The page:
- Wear clothes you can move in – You may think the latest lululemon pants will make you look better in a pose, but it’s not the brand name that will make you benefit from yoga. Simple clothes that will keep you comfortable while you practice yoga will always be a better choice than tight-fitting clothes that may block your circulation.
- Listen to the teacher – This part of studying yoga follows the tradition of surrendering to the guru. Even if your yoga instructor is one who received a certificate after one month of study, they still should have enough knowledge to keep you safe from an anatomical standpoint. Even subtle cues given during an asana can change your entire outlook on your practice and yourself, so stay present during class with an open mind and open ears.
- It’s more than the poses – Keep in mind that traditional yoga is a whole life science. Even if your initial step into yoga was through a modern dynamic vinyasa class, you can still incorporate the other aspects and paths of yoga which are practicing meditation, dedicating time to serve others, see the divine in all beings, and most especially living without judgement or attachment to your own ego.
Where to Study Yoga?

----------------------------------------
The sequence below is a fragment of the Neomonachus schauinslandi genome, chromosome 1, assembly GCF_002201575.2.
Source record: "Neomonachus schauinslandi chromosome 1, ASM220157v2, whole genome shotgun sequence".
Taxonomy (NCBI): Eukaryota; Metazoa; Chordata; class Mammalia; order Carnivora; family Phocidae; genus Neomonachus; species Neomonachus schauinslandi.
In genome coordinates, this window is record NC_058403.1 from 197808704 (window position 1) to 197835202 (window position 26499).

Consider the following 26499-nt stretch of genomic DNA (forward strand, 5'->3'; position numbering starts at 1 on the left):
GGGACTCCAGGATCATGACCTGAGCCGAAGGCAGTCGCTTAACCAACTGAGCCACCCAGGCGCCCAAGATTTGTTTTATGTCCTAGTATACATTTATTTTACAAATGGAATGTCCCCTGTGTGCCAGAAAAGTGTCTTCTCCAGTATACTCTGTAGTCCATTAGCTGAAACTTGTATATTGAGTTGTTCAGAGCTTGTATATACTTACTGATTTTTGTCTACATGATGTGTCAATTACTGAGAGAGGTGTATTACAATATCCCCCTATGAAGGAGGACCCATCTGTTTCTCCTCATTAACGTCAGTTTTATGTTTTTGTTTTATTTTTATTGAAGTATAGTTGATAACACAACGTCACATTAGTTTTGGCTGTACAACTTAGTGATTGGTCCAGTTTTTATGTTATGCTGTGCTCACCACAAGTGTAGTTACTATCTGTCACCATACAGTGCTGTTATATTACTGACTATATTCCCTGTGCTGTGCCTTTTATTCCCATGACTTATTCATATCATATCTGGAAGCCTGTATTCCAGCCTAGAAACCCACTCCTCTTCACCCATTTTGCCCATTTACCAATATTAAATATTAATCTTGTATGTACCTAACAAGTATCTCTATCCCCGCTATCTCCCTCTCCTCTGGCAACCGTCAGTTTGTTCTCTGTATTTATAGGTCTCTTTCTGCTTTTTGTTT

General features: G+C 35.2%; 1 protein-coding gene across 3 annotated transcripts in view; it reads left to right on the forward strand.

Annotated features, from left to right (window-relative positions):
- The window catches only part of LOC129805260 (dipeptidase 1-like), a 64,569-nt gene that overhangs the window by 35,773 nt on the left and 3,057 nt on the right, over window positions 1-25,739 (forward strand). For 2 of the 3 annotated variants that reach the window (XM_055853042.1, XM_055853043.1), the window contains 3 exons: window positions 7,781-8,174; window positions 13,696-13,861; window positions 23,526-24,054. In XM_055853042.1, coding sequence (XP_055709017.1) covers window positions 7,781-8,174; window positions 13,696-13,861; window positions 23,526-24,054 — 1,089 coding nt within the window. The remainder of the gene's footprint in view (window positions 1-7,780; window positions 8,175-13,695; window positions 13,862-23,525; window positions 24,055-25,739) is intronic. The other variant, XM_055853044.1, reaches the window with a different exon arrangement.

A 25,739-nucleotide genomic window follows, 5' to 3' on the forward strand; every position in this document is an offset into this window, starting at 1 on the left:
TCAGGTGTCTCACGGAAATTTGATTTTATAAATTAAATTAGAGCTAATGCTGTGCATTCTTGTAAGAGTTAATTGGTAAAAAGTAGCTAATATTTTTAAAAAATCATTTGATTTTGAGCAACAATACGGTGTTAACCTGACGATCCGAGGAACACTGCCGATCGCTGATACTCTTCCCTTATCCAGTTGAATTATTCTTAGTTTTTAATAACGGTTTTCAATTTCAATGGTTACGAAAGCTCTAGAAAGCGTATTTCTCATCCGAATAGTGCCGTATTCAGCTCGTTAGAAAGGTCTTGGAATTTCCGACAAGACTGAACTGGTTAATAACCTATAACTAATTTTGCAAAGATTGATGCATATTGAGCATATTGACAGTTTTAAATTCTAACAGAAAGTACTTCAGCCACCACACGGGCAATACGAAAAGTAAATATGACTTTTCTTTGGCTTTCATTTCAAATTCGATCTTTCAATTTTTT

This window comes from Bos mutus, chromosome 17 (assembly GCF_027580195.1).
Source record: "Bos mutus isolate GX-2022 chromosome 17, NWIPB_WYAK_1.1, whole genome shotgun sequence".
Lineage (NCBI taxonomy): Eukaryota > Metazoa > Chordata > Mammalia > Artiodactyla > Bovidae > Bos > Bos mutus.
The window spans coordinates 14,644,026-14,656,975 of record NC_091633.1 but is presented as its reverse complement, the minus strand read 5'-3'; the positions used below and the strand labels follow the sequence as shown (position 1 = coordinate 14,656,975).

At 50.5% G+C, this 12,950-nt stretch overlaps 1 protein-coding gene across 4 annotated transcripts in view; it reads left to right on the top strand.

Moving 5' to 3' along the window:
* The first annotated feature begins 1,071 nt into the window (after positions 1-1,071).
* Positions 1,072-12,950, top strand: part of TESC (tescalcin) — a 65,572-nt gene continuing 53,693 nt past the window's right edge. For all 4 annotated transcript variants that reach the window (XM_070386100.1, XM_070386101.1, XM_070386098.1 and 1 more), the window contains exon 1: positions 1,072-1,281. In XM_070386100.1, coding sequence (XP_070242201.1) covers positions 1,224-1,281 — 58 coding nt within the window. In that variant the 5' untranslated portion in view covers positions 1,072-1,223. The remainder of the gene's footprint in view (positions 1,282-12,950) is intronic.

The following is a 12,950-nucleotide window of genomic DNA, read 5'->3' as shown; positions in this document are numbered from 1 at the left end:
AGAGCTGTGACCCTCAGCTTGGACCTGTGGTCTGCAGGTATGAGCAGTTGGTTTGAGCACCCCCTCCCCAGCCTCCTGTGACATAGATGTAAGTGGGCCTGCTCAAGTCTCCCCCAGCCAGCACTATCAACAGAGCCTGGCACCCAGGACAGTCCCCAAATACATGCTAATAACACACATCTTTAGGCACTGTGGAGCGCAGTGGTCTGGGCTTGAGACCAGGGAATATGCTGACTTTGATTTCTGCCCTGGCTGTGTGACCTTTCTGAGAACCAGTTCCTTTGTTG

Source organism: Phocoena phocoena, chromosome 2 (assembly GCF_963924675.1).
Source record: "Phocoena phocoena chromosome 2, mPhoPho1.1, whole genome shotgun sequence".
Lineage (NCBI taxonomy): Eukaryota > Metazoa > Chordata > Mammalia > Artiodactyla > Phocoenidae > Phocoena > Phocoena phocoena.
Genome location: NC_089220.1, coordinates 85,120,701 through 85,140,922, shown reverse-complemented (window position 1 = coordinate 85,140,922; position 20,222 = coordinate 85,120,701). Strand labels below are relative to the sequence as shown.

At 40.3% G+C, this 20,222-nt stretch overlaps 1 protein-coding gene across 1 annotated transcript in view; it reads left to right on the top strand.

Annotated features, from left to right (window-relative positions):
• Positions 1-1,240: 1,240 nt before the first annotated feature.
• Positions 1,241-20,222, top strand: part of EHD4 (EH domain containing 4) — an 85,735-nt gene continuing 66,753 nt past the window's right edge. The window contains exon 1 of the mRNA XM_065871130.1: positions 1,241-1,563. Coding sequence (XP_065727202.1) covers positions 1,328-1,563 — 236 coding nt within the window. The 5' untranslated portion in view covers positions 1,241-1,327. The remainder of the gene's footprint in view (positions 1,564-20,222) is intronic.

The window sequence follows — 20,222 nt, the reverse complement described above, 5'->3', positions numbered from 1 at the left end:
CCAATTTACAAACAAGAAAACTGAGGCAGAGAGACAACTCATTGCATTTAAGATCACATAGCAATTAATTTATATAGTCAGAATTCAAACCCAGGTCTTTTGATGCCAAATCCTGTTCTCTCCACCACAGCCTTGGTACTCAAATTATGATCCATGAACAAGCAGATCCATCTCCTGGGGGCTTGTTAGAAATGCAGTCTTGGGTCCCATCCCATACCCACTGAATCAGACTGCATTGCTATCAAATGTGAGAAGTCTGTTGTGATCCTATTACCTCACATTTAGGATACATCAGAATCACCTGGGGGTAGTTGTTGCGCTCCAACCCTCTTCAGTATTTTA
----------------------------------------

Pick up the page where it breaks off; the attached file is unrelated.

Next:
Your local yoga studio is where many people will get their first taste of modern postural yoga. And many of those studios may even have teachers and owners who respect and keep the beliefs of traditional yoga alive.
To go deeper into the more spiritual and traditional aspects of yoga, you may have to look elsewhere, here are ways to study traditional yoga in the modern world.
1. Find a Guru
Traditionally, a guru is one who has received shaktipat from a lineage of gurus. All the ancient texts about yoga point out the importance of studying under a guru who understands how to teach the tradition without changing it but using the vernacular of modern times.
Although not all yoga teachers today have received this transmission, there are many teachers who have studied for years with masters and received their blessings to share the teachings in the west.
Some famous Indian Gurus have been able to use modern technology to reach millions of students all over the world. Spiritual leaders like Sadhguru and Mooji regularly broadcast their satsangs, or spiritual teachings.
Other teachers like Mata Amritanandamayi Devi or Alv Kumar have been able to set-up online learning portals to teach yoga in the traditional way using modem mediums.